Racism and Jesus Christ

New incidents of white police officers shooting and killing a black motorist and another black man outside a convenience store. We then see a black former serviceman responding to his own anger and hatred by committing his own tragedy – randomly killing five police officers at a peaceful protest against racism and violence. And the response by too many people is simply to continue to portray the “other” in stereotypical caricatures – highlighting the other, the one who is different from ourselves, as the evil one.

The temptation to fall into racism - the belief that all members of another race possess characteristics specific to that race, especially so as to distinguish it as inferior or superior to another race or races (Webster dictionary) – has always existed as a temptation to judge others, to create distorted images of the one different from ourselves, and thus to mistreat others. Such attitudes somehow make people feel better when we think of the other in derogatory ways.

Yet the essence of our Orthodox Christian faith clearly addresses this issue of those who are different than ourselves, of the other. The Apostle Paul wrote something quite astounding to the Christians in Galatia back in the first century, which in affect addresses how followers of Jesus should look at those who are different from themselves. He writes, “There is neither Jew nor Greek, slave nor free, male nor female; for you are all one in Christ Jesus” (Galatians 3:28).

Imagine, in ways that far exceed our own time, St. Paul and the first Christians lived in communities that were strictly separate from one another. In the first century, people often saw themselves as a part of closed societies. Yet, Jesus Christ came along and demanded a radical change in perspective from his followers. Jesus was a Jew, and Jews were the chosen people of God who felt little desire to interact with the Gentile, or non-Jewish world, outside of what was totally necessary. Jews were even ritually forbidden to go into the homes of non-Jews.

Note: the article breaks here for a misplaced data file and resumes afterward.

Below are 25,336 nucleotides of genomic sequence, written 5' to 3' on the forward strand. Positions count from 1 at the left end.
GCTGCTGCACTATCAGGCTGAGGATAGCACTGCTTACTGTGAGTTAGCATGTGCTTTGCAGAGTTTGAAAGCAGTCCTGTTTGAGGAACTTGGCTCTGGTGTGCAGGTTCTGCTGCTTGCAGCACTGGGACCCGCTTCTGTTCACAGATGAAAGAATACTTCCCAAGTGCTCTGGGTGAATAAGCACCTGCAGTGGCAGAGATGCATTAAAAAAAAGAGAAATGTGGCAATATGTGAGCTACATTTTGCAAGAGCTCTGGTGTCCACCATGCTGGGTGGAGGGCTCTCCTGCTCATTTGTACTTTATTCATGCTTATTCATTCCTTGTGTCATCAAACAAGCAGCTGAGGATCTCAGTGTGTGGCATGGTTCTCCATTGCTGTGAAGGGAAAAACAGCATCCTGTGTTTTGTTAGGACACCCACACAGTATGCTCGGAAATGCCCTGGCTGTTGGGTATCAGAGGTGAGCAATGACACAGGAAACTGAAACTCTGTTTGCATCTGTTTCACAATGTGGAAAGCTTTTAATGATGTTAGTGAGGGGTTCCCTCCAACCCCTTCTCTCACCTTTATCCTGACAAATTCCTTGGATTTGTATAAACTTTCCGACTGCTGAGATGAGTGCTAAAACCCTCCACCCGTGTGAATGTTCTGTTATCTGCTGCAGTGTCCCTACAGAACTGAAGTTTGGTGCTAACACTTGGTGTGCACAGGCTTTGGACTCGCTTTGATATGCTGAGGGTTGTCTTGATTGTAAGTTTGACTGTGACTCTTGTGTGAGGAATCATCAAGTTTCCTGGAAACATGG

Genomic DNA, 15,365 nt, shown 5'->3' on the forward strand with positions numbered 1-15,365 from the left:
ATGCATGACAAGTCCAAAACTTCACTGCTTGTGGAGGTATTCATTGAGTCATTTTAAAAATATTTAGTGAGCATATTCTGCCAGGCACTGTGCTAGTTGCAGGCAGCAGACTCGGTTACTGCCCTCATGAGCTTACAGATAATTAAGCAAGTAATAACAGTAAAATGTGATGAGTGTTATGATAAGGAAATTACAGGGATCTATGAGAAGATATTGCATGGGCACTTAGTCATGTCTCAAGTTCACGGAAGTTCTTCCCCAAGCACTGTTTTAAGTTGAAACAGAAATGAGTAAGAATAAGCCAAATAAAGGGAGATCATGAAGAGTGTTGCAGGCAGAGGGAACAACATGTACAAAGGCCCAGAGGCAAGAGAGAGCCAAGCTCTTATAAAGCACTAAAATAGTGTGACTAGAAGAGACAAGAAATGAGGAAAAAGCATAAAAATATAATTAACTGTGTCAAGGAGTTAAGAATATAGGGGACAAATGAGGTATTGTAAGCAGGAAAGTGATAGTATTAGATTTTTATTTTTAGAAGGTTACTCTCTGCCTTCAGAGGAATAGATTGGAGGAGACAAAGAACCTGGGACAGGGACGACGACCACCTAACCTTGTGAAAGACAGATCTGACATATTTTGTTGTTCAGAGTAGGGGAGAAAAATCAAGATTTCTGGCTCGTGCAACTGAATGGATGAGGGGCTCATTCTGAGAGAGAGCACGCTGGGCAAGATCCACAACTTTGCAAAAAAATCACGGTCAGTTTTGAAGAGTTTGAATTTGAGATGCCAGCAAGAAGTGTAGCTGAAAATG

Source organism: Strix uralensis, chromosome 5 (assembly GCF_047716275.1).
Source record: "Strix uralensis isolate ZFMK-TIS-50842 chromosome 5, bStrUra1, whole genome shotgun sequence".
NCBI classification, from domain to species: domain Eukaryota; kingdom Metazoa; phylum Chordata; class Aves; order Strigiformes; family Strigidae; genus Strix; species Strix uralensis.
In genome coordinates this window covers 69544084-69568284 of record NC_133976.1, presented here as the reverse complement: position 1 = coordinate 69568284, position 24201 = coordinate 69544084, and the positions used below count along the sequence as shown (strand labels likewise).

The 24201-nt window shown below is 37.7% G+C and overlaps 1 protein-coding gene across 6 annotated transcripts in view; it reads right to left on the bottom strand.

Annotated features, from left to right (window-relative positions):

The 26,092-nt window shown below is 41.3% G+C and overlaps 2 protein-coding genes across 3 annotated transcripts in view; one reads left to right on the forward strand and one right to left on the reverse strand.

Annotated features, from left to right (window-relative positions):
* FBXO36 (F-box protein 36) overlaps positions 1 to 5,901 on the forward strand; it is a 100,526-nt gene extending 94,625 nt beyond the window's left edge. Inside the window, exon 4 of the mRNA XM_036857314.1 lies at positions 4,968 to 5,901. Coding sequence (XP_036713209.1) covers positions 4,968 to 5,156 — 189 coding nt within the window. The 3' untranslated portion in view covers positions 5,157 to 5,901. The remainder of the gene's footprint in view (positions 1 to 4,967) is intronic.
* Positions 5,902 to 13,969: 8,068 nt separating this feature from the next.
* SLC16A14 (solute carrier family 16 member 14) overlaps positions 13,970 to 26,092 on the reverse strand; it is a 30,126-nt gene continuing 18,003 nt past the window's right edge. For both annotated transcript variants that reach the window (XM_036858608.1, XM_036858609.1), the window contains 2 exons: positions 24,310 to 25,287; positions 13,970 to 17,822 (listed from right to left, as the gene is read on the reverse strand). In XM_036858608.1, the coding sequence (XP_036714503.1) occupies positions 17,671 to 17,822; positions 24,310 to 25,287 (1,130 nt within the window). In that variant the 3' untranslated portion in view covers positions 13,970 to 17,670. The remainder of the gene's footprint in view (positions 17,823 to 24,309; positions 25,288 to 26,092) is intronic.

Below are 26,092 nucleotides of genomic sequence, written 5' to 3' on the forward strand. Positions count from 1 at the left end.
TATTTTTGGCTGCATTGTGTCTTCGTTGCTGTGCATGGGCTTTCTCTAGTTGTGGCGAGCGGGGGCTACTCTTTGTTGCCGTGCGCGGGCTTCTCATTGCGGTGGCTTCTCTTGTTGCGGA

Along with the separation of the Jewish and Gentile world, you had another category which separated countless people from one another. Slaves made up 30-40% of the Roman Empire, and were considered simply the possession of others. A free man would rarely ever consider a slave as his equal. Here was another clear separation between classes of people. The haves and the have-nots.

A third major distinction between peoples throughout history has been based on one’s sex. The patriarchal attitude of not only the time of Christ, but throughout much of history, has been one where men have viewed women as inferior beings, clearly not equal to their male counterparts.

Attitudes and perspectives that separate people from one another, that create ideas where the other is inferior, and thus, not treated with the respect and dignity that God expects us to have for one another. Whether it is racism, sexism, social class warfare, or another other –isms which lumps an entire group of people into a simplified image, we can see this evil temptation and failure throughout history.

This past week, terrible images of racism are on the minds of everyone. Yet, look through the media and you will daily see other biased images and horrible caricatures of people based on their religion, their political views, or some other perspective.